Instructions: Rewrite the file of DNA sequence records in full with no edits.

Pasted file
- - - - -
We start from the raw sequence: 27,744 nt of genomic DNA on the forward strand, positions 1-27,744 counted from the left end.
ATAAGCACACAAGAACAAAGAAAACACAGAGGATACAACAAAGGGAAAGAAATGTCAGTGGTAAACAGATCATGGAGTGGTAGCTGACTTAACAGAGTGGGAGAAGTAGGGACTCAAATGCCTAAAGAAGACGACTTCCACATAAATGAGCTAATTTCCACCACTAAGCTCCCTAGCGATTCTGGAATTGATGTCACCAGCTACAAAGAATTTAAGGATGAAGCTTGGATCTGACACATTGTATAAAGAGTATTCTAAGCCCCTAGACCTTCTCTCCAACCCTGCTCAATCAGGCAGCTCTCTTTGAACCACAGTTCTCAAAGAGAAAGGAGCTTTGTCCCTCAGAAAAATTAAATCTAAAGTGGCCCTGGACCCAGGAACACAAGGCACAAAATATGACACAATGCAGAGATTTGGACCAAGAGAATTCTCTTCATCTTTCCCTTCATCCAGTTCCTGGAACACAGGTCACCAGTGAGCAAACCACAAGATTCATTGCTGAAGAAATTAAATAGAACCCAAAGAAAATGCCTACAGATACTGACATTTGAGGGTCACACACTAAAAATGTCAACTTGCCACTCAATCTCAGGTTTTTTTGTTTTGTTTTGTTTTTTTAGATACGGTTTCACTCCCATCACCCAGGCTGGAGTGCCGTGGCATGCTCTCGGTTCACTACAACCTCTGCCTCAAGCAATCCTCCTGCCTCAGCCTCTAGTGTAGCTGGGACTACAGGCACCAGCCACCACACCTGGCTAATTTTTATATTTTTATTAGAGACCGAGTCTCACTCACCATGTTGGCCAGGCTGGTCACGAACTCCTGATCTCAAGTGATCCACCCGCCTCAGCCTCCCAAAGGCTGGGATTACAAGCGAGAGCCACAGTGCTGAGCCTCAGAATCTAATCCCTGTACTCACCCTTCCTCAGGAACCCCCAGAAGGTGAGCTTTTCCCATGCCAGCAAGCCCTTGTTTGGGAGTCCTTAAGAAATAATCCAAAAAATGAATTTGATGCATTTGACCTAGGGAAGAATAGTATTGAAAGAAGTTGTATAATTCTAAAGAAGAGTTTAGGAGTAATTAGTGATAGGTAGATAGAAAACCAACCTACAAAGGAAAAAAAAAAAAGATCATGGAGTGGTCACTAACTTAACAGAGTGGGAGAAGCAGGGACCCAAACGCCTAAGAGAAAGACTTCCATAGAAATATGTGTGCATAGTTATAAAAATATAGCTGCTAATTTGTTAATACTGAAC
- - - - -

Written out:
We start from the raw sequence: 27,744 nt of genomic DNA on the forward strand, positions 1-27,744 counted from the left end.
ATAAGCACACAAGAACAAAGAAAACACAGAGGATACAACAAAGGGAAAGAAATGTCAGTGGTAAACAGATCATGGAGTGGTAGCTGACTTAACAGAGTGGGAGAAGTAGGGACTCAAATGCCTAAAGAAGACGACTTCCACATAAATGAGCTAATTTCCACCACTAAGCTCCCTAGCGATTCTGGAATTGATGTCACCAGCTACAAAGAATTTAAGGATGAAGCTTGGATCTGACACATTGTATAAAGAGTATTCTAAGCCCCTAGACCTTCTCTCCAACCCTGCTCAATCAGGCAGCTCTCTTTGAACCACAGTTCTCAAAGAGAAAGGAGCTTTGTCCCTCAGAAAAATTAAATCTAAAGTGGCCCTGGACCCAGGAACACAAGGCACAAAATATGACACAATGCAGAGATTTGGACCAAGAGAATTCTCTTCATCTTTCCCTTCATCCAGTTCCTGGAACACAGGTCACCAGTGAGCAAACCACAAGATTCATTGCTGAAGAAATTAAATAGAACCCAAAGAAAATGCCTACAGATACTGACATTTGAGGGTCACACACTAAAAATGTCAACTTGCCACTCAATCTCAGGTTTTTTTGTTTTGTTTTGTTTTTTTAGATACGGTTTCACTCCCATCACCCAGGCTGGAGTGCCGTGGCATGCTCTCGGTTCACTACAACCTCTGCCTCAAGCAATCCTCCTGCCTCAGCCTCTAGTGTAGCTGGGACTACAGGCACCAGCCACCACACCTGGCTAATTTTTATATTTTTATTAGAGACCGAGTCTCACTCACCATGTTGGCCAGGCTGGTCACGAACTCCTGATCTCAAGTGATCCACCCGCCTCAGCCTCCCAAAGGCTGGGATTACAAGCGAGAGCCACAGTGCTGAGCCTCAGAATCTAATCCCTGTACTCACCCTTCCTCAGGAACCCCCAGAAGGTGAGCTTTTCCCATGCCAGCAAGCCCTTGTTTGGGAGTCCTTAAGAAATAATCCAAAAAATGAATTTGATGCATTTGACCTAGGGAAGAATAGTATTGAAAGAAGTTGTATAATTCTAAAGAAGAGTTTAGGAGTAATTAGTGATAGGTAGATAGAAAACCAACCTACAAAGGAAAAAAAAAAAAGATCATGGAGTGGTCACTAACTTAACAGAGTGGGAGAAGCAGGGACCCAAACGCCTAAGAGAAAGACTTCCATAGAAATATGTGTGCATAGTTATAAAAATATAGCTGCTAATTTGTTAATACTGAAC